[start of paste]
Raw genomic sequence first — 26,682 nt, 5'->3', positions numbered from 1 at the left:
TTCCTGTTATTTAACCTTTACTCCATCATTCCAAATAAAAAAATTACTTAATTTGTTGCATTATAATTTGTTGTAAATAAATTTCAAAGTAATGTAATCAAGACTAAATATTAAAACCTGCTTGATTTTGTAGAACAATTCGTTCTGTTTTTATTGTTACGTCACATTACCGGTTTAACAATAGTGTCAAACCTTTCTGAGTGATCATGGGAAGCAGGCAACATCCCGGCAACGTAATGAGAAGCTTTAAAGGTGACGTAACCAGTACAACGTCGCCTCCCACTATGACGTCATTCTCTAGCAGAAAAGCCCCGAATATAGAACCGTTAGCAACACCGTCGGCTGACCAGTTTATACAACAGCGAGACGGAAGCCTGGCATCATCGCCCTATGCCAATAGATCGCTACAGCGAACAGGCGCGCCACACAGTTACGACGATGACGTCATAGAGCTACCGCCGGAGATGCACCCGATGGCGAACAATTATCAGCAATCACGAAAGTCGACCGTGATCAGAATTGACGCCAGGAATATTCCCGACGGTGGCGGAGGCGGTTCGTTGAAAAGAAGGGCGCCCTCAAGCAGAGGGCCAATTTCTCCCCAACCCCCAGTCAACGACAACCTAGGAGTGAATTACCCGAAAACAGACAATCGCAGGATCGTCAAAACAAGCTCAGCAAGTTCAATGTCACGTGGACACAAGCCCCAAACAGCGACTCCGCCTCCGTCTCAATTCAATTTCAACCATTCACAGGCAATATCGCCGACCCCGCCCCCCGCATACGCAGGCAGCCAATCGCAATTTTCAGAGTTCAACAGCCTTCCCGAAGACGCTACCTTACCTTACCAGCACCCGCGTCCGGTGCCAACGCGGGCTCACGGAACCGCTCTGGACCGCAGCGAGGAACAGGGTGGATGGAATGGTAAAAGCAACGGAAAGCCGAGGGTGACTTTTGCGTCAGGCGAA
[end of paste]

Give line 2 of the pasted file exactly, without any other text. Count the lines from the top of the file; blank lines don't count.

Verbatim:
TTCCTGTTATTTAACCTTTACTCCATCATTCCAAATAAAAAAATTACTTAATTTGTTGCATTATAATTTGTTGTAAATAAATTTCAAAGTAATGTAATCAAGACTAAATATTAAAACCTGCTTGATTTTGTAGAACAATTCGTTCTGTTTTTATTGTTACGTCACATTACCGGTTTAACAATAGTGTCAAACCTTTCTGAGTGATCATGGGAAGCAGGCAACATCCCGGCAACGTAATGAGAAGCTTTAAAGGTGACGTAACCAGTACAACGTCGCCTCCCACTATGACGTCATTCTCTAGCAGAAAAGCCCCGAATATAGAACCGTTAGCAACACCGTCGGCTGACCAGTTTATACAACAGCGAGACGGAAGCCTGGCATCATCGCCCTATGCCAATAGATCGCTACAGCGAACAGGCGCGCCACACAGTTACGACGATGACGTCATAGAGCTACCGCCGGAGATGCACCCGATGGCGAACAATTATCAGCAATCACGAAAGTCGACCGTGATCAGAATTGACGCCAGGAATATTCCCGACGGTGGCGGAGGCGGTTCGTTGAAAAGAAGGGCGCCCTCAAGCAGAGGGCCAATTTCTCCCCAACCCCCAGTCAACGACAACCTAGGAGTGAATTACCCGAAAACAGACAATCGCAGGATCGTCAAAACAAGCTCAGCAAGTTCAATGTCACGTGGACACAAGCCCCAAACAGCGACTCCGCCTCCGTCTCAATTCAATTTCAACCATTCACAGGCAATATCGCCGACCCCGCCCCCCGCATACGCAGGCAGCCAATCGCAATTTTCAGAGTTCAACAGCCTTCCCGAAGACGCTACCTTACCTTACCAGCACCCGCGTCCGGTGCCAACGCGGGCTCACGGAACCGCTCTGGACCGCAGCGAGGAACAGGGTGGATGGAATGGTAAAAGCAACGGAAAGCCGAGGGTGACTTTTGCGTCAGGCGAA